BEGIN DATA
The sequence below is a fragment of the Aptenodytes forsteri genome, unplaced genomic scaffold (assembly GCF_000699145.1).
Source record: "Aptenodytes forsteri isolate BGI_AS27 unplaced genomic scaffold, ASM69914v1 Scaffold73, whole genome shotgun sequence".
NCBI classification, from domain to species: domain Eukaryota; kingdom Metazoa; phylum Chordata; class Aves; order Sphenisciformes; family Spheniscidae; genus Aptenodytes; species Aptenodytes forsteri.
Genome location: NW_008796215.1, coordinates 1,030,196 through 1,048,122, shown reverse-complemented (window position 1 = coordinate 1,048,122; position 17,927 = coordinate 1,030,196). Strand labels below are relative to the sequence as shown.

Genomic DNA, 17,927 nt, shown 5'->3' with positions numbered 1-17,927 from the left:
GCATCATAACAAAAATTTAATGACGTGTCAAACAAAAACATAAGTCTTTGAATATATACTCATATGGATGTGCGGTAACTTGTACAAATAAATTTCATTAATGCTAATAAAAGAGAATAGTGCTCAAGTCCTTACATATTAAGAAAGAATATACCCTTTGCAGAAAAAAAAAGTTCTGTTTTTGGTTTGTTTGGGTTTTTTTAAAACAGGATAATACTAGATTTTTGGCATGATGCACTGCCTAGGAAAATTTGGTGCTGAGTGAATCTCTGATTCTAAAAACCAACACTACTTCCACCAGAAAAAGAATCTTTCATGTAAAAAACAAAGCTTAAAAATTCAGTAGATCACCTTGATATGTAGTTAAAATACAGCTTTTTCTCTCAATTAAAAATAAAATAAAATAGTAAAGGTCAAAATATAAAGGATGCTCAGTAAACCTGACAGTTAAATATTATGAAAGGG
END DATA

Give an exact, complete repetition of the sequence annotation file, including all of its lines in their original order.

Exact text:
The sequence below is a fragment of the Aptenodytes forsteri genome, unplaced genomic scaffold (assembly GCF_000699145.1).
Source record: "Aptenodytes forsteri isolate BGI_AS27 unplaced genomic scaffold, ASM69914v1 Scaffold73, whole genome shotgun sequence".
NCBI classification, from domain to species: domain Eukaryota; kingdom Metazoa; phylum Chordata; class Aves; order Sphenisciformes; family Spheniscidae; genus Aptenodytes; species Aptenodytes forsteri.
Genome location: NW_008796215.1, coordinates 1,030,196 through 1,048,122, shown reverse-complemented (window position 1 = coordinate 1,048,122; position 17,927 = coordinate 1,030,196). Strand labels below are relative to the sequence as shown.

Genomic DNA, 17,927 nt, shown 5'->3' with positions numbered 1-17,927 from the left:
GCATCATAACAAAAATTTAATGACGTGTCAAACAAAAACATAAGTCTTTGAATATATACTCATATGGATGTGCGGTAACTTGTACAAATAAATTTCATTAATGCTAATAAAAGAGAATAGTGCTCAAGTCCTTACATATTAAGAAAGAATATACCCTTTGCAGAAAAAAAAAGTTCTGTTTTTGGTTTGTTTGGGTTTTTTTAAAACAGGATAATACTAGATTTTTGGCATGATGCACTGCCTAGGAAAATTTGGTGCTGAGTGAATCTCTGATTCTAAAAACCAACACTACTTCCACCAGAAAAAGAATCTTTCATGTAAAAAACAAAGCTTAAAAATTCAGTAGATCACCTTGATATGTAGTTAAAATACAGCTTTTTCTCTCAATTAAAAATAAAATAAAATAGTAAAGGTCAAAATATAAAGGATGCTCAGTAAACCTGACAGTTAAATATTATGAAAGGG